Over American history, that process has thus resulted in an expansion of presidential power much past what the founders had envisioned when they wrote their constitutional blueprint. Thinking of the powerful European monarchs of the day, who took their countries to war on a whim and let the costs in blood and treasure fall to their unfortunate citizens, the founders wanted an executive with severely restricted powers.
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The Real Status of Forces in Afghanistan and Iraq

Rp Weekly ButtonAfter 13 years of war in Afghanistan – the longest in US history – the US government has achieved no victory. Afghanistan is in chaos and would collapse completely without regular infusions of US money. The war has been a failure, but Washington will not admit it.
More than 2,000 US fighters have been killed in the 13 year Afghan war. More than 20,000 Afghan civilians were also killed. According to a study last year by a Harvard University researcher, the wars in Iraq and Afghanistan will cost in total between four and six trillion dollars. There is no way of looking at the US invasion of Afghanistan and seeing a success.
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America’s Never-Ending War in the Middle East

Saudi King Obama

While President Obama continues—at least for now—to resist redeploying large numbers of U.S. soldiers to fight the Islamic State on the ground, the military components of the anti-Islamic State strategy he has laid out effectively recommit the United States to its post-9/11 template for never-ending war in the Middle East. In the end, such an approach can only compound the damage that has already been done to America’s severely weakened strategic position in the Middle East by its previous post-9/11 military misadventures. 

Thirteen years after the fact, most of America’s political and policy elites have yet to grasp the strategic logic that motivated the 9/11 attacks against the United States. Certainly, al-Qa’ida was not averse to damaging America’s economy and punishing its people. But Osama bin Laden knew that effects of this sort would be finite, and thus of limited strategic value; he had no illusions about destroying “the American way of life.”

The real objective of the 9/11 attacks was to prompt American overreaction: to goad Washington into launching prolonged military campaigns against Muslim lands. These campaigns would galvanise popular sentiment across the Muslim world against the United States, mobilise Middle Eastern publics against regional governments (like the one in bin Laden’s native Saudi Arabia) that cooperate politically and militarily with it, and rally them in favor of jihadi fighters who resist American domination. Looking ahead, the al-Qa’ida leader anticipated that local backlash against U.S. overreaction to a terrorist provocation would ultimately undermine the regional foundations of America’s ability to project massive amounts of military force into the Middle East, compelling it to disengage from the region and go home.
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There is Much to Fear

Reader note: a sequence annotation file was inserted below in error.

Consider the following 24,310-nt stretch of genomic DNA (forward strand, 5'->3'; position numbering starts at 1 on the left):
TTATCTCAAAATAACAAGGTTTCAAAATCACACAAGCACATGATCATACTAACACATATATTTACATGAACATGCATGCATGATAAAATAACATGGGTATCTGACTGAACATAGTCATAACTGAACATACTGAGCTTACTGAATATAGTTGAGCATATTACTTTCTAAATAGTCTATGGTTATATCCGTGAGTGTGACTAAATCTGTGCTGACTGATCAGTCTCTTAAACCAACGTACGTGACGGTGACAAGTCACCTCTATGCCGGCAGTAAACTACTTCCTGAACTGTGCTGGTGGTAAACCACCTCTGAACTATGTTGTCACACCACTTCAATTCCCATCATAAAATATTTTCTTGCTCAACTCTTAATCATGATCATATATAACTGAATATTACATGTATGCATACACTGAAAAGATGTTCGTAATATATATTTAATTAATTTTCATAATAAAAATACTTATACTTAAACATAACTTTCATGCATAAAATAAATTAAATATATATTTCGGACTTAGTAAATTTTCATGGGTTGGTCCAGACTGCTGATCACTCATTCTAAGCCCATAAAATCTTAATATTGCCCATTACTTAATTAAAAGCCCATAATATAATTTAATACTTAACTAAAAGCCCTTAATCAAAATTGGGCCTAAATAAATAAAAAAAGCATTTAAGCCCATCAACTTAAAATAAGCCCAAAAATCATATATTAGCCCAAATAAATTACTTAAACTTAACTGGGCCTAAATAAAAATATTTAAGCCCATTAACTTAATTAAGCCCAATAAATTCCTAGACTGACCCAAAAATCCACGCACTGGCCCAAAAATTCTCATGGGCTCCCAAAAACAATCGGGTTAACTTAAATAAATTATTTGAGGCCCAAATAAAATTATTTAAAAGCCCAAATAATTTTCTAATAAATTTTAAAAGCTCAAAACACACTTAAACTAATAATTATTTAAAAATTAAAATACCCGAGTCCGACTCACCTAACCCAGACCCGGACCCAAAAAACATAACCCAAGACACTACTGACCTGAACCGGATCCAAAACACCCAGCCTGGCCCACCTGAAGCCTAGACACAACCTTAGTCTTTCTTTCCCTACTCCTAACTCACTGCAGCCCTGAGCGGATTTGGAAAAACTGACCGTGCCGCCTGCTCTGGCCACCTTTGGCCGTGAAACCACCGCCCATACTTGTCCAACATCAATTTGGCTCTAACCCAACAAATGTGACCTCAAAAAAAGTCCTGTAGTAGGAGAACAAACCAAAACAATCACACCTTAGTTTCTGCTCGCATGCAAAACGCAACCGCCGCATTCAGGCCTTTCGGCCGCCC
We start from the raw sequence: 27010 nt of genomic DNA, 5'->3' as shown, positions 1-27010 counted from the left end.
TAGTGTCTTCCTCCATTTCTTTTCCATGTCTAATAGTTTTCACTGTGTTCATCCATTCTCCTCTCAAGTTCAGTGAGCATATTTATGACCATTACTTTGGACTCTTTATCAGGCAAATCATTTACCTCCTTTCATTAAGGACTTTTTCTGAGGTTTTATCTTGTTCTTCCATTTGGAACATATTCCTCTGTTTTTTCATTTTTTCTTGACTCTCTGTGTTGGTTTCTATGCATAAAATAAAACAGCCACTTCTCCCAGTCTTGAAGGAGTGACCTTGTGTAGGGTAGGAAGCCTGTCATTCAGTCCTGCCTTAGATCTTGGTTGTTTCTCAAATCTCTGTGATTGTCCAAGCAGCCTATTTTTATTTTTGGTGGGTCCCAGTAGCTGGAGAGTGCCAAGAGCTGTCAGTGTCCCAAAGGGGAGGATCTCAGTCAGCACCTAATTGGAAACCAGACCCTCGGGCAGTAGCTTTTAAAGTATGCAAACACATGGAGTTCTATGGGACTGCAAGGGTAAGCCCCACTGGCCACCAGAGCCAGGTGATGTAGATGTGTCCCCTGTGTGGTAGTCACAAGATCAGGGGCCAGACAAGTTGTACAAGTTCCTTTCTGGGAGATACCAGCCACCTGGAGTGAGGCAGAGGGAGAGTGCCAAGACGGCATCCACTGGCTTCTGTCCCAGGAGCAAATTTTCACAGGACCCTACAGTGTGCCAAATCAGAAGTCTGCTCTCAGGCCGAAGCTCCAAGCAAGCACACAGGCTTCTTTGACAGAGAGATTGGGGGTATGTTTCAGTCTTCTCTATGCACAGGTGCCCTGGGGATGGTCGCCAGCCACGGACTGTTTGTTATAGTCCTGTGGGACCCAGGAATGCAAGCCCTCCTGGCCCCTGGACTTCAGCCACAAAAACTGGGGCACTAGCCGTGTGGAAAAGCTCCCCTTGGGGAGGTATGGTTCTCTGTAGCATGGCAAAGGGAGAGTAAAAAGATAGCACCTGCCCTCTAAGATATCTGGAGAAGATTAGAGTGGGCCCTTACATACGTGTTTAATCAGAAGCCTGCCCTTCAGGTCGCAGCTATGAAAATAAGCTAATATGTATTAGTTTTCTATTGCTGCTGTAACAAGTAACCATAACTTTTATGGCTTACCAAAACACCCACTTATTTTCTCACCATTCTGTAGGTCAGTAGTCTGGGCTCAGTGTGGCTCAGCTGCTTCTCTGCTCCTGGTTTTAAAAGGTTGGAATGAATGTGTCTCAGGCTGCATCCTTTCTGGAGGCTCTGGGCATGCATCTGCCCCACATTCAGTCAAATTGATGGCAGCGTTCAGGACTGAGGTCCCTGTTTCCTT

One of the exceptional things about Post-Constitutional America is how instead of using the traditional tools of an autocracy — secret police, torture, mass round ups — the majority of Americans have given up their rights willfully, voluntarily, almost gleefully. The key tool used by government to have accomplished this is fear-mongering.

Fear is one of our most powerful emotions. It plays a very important evolutionary role after all; the first folks who learned to fear lions and tigers and bears tended to live longer than those who were slower learners. Fears from childhood about heights or spiders often stick with us forever. So using fear of terrorists and other bogeymen has proven to be the most effective tool of the world’s first voluntary national security state and its coalition partners in scariness.

The post-9/11 months are nothing but a master class in fear-mongering. Condoleezza Rice’s oft-quote statement about not wanting to wait for a mushroom cloud over America to be the smoking gun of terror is near-Bond villain level evil genius. The 2003 Iraq War was sold in large part on fear-mongering over fake nukes, fake biological weapons and a fake hunt for WMDS.

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Ron Paul: Obama Has Started 'Immoral and Illegal' War in Iraq and Syria

Obama's new wars in Iraq and Syria are totally immoral as well as illegal under US and international law, RPI Chairman Ron Paul told RT's Abby Martin yesterday. The idea that US force will solve the problem is also mistaken, he said. "US action will increase the violence," rather than reduce it, he added.

In a lengthy interview, broadcast on RT's popular "Breaking the Set" program, Dr. Paul wonders why the countries in the region, feeling the pressure from ISIS, do not get together to solve the problem.
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Apocalypse Now, Iraq Edition


I wanted to offer a wry chuckle before we headed into the heavy stuff about Iraq, so I tried to start this article with a suitably ironic formulation. You know, a déjà-vu-all-over-again kinda thing. I even thought about telling you how, in 2011, I contacted a noted author to blurb my book, We Meant Well: How I Helped Lose the Battle for the Hearts and Minds of the Iraqi People, and he presciently declined, saying sardonically, “So you're gonna be the one to write the last book on failure in Iraq?”

I couldn't do any of that. As someone who cares deeply about this country, I find it beyond belief that Washington has again plunged into the swamp of the Sunni-Shia mess in Iraq. A young soldier now deployed as one of the 1,600 non-boots-on-the-ground there might have been eight years old when the 2003 invasion took place. He probably had to ask his dad about it.  After all, less than three years ago, when dad finally came home with his head “held high,” President Obama assured Americans that “we’re leaving behind a sovereign, stable and self-reliant Iraq.” So what happened in the blink of an eye?